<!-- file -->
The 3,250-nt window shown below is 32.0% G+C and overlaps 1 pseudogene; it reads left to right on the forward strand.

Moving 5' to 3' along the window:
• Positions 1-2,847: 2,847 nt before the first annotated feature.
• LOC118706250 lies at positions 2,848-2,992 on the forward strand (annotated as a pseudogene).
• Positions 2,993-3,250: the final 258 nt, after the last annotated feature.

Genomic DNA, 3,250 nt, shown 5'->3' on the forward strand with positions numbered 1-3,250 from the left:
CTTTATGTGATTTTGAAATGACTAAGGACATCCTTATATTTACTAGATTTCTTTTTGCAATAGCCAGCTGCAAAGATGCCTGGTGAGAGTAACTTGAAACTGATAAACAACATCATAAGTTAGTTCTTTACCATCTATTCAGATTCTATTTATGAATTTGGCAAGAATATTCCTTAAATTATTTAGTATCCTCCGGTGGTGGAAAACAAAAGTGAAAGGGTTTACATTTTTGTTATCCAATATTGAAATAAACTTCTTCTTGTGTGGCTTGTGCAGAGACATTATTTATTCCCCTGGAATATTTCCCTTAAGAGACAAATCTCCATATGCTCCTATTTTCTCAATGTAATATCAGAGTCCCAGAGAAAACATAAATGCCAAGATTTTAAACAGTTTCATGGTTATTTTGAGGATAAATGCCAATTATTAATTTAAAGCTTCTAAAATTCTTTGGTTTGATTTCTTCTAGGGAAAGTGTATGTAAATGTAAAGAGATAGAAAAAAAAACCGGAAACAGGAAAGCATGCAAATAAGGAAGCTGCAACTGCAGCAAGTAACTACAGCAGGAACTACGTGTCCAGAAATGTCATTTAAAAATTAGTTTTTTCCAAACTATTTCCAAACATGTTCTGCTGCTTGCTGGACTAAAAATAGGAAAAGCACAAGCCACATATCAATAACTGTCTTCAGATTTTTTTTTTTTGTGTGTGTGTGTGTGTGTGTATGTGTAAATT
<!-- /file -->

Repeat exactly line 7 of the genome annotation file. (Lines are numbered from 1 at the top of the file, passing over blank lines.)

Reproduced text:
CTTTATGTGATTTTGAAATGACTAAGGACATCCTTATATTTACTAGATTTCTTTTTGCAATAGCCAGCTGCAAAGATGCCTGGTGAGAGTAACTTGAAACTGATAAACAACATCATAAGTTAGTTCTTTACCATCTATTCAGATTCTATTTATGAATTTGGCAAGAATATTCCTTAAATTATTTAGTATCCTCCGGTGGTGGAAAACAAAAGTGAAAGGGTTTACATTTTTGTTATCCAATATTGAAATAAACTTCTTCTTGTGTGGCTTGTGCAGAGACATTATTTATTCCCCTGGAATATTTCCCTTAAGAGACAAATCTCCATATGCTCCTATTTTCTCAATGTAATATCAGAGTCCCAGAGAAAACATAAATGCCAAGATTTTAAACAGTTTCATGGTTATTTTGAGGATAAATGCCAATTATTAATTTAAAGCTTCTAAAATTCTTTGGTTTGATTTCTTCTAGGGAAAGTGTATGTAAATGTAAAGAGATAGAAAAAAAAACCGGAAACAGGAAAGCATGCAAATAAGGAAGCTGCAACTGCAGCAAGTAACTACAGCAGGAACTACGTGTCCAGAAATGTCATTTAAAAATTAGTTTTTTCCAAACTATTTCCAAACATGTTCTGCTGCTTGCTGGACTAAAAATAGGAAAAGCACAAGCCACATATCAATAACTGTCTTCAGATTTTTTTTTTTTGTGTGTGTGTGTGTGTGTGTATGTGTAAATT